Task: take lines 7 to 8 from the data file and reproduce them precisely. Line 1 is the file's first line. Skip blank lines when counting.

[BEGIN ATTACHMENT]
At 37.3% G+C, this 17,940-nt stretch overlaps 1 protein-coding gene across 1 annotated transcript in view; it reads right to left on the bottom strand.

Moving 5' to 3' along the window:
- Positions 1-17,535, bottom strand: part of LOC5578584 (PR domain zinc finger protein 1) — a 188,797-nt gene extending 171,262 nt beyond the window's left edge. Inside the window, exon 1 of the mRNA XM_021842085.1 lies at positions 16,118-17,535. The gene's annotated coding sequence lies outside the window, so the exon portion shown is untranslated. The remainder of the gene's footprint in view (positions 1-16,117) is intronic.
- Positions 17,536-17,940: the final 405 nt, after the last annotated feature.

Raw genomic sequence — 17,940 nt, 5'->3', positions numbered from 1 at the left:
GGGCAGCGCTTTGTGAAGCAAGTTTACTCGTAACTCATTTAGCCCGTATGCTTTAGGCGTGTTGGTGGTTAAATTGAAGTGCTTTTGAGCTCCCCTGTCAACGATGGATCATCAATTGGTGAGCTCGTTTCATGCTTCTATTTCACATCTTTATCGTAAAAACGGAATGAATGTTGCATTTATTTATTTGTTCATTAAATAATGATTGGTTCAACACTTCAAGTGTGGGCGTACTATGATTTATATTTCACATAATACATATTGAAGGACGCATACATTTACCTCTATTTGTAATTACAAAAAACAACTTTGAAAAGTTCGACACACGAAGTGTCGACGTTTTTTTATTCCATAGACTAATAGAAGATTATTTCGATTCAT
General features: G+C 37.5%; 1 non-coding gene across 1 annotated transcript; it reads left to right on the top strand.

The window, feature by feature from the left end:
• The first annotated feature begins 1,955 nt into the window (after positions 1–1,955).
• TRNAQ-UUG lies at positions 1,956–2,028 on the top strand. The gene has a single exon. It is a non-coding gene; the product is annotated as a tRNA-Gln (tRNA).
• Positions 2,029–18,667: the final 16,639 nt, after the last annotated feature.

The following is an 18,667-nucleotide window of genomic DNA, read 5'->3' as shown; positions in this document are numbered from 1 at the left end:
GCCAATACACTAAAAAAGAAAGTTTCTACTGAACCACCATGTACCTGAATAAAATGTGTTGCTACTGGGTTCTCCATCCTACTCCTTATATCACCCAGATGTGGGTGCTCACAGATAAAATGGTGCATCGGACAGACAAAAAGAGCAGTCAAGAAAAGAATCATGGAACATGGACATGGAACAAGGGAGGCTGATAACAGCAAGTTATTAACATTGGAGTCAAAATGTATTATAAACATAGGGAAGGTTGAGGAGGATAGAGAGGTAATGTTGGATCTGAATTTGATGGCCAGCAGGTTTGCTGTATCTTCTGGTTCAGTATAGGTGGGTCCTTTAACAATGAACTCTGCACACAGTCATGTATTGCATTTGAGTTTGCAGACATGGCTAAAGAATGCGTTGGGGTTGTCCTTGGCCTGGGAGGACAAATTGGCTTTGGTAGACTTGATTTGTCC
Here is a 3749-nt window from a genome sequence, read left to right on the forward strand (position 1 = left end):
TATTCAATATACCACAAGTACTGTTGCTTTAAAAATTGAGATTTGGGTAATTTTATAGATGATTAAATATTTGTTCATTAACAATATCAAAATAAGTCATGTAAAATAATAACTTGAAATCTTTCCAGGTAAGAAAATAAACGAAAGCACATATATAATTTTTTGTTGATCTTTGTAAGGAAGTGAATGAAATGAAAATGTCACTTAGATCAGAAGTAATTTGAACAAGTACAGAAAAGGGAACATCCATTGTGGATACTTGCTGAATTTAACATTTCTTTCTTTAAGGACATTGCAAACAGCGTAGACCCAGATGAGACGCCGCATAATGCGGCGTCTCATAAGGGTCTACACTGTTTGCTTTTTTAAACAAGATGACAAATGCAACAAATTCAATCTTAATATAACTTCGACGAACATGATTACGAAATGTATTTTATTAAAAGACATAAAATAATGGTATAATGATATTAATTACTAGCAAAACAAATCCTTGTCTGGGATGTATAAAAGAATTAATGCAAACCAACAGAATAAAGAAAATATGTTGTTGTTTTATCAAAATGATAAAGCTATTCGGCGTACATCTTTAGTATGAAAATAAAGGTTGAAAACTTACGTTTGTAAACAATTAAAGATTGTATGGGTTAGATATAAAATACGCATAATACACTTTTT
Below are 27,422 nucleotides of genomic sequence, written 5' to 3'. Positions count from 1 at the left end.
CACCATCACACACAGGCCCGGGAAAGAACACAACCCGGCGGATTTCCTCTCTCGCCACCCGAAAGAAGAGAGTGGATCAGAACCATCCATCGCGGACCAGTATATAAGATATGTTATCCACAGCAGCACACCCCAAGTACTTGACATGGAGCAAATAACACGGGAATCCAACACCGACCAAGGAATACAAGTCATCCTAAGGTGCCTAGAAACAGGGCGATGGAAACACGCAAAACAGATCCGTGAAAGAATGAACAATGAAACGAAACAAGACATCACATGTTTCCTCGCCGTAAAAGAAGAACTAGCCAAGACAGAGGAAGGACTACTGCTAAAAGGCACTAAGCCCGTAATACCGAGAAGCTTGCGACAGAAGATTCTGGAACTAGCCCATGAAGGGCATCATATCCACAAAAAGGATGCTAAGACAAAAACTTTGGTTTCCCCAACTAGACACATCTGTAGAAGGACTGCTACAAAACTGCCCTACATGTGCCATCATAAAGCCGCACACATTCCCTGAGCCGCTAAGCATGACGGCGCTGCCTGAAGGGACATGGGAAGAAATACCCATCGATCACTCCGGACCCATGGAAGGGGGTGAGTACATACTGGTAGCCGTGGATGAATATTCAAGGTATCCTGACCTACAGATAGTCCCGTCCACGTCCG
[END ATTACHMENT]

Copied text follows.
General features: G+C 37.5%; 1 non-coding gene across 1 annotated transcript; it reads left to right on the top strand.

The window, feature by feature from the left end: